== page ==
- Fast-deteriorating ties between the U.S. and Turkey is adding to the crisis. The Trump administration has already suspended Turkey from the F-35 programme, citing concerns over Russia spying on the fighter jet’s capabilities using the S-400 system’s radar.
- Earlier this month, the U.S. Senate Foreign Relations Committee approved a Bill seeking sanctions on Turkey over the S-400 purchase and the Syria offensive. But Ankara seems determined to go ahead with the S-400 deal and even buy advanced Russian aircraft if the U.S. does not deliver the F-35s.
- And with threats to shut down Incirlik and Kurecik bases, it is now clear that the cracks are wide open. The downturn in Turkey’s relations with the U.S. holds implications for the future of NATO.
- The question the Atlantic alliance faces in this hour of crisis is not just whether the U.S. and Turkey would manage to resolve their differences, but also whether NATO, a Cold War relic, could stay relevant in a post-Cold War era where bilateral ties are fast-changing.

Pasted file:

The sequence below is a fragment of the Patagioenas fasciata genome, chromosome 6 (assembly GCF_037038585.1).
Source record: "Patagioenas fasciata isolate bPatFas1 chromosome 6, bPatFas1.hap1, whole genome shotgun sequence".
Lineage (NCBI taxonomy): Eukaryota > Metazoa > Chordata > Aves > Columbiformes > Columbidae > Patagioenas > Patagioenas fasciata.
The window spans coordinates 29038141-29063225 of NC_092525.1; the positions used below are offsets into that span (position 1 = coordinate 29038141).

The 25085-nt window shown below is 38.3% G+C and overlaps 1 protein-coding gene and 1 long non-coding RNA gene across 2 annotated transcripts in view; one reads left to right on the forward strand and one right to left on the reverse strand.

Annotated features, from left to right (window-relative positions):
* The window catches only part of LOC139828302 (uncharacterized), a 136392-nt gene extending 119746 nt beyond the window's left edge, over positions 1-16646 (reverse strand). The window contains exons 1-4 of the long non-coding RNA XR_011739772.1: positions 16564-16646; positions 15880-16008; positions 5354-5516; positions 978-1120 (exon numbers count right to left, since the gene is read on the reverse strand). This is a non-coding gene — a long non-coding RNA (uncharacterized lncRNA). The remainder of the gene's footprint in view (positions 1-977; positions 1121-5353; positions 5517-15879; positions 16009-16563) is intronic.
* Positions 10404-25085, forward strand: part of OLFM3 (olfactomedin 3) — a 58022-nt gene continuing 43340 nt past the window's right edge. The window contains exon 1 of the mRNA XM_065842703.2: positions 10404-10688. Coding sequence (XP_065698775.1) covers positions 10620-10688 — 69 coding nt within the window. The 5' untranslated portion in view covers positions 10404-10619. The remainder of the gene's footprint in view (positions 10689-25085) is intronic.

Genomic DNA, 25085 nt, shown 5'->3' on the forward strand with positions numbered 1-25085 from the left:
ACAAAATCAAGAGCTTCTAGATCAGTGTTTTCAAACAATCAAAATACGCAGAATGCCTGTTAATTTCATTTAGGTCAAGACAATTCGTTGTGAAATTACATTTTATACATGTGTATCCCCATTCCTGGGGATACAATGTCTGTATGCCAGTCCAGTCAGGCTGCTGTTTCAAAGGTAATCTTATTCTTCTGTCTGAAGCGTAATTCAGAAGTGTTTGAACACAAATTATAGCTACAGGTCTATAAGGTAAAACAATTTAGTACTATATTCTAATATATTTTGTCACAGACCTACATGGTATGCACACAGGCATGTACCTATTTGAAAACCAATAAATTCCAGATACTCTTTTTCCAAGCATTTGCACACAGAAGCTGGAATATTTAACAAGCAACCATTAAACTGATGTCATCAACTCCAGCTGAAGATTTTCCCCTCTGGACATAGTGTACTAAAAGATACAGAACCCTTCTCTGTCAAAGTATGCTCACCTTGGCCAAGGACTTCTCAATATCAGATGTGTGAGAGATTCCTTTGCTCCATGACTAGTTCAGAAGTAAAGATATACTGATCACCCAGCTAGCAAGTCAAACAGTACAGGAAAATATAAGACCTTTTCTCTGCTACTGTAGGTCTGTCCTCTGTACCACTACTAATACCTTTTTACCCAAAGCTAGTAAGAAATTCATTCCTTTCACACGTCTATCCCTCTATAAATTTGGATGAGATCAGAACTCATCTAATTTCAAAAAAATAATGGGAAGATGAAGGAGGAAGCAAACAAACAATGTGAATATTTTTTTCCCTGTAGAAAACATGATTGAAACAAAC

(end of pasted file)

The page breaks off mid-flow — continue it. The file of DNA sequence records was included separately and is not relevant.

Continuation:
2) On Afghanistan Presidential election: Endless wait
- The announcement of preliminary results for the Afghanistan Presidential election is a significant step for India’s war-torn neighbour.
- The fourth Presidential poll since the Taliban’s fall in 2001, it consolidates the country’s democratic process in the face of odds, including continuing violence and terrorism there.
- According to the Independent Election Commission, President Ashraf Ghani has won 50.64% of the votes counted, which, if ratified, will obviate the need for a second round of polling.
- A second round - probably only after winter - would prolong the uncertainty around the polls, given that even these results took more than three months to announce.
- That these polls were held was a miracle, having been delayed for months, and almost cancelled after progress in reconciliation talks with Taliban leaders, who do not recognise the electoral process.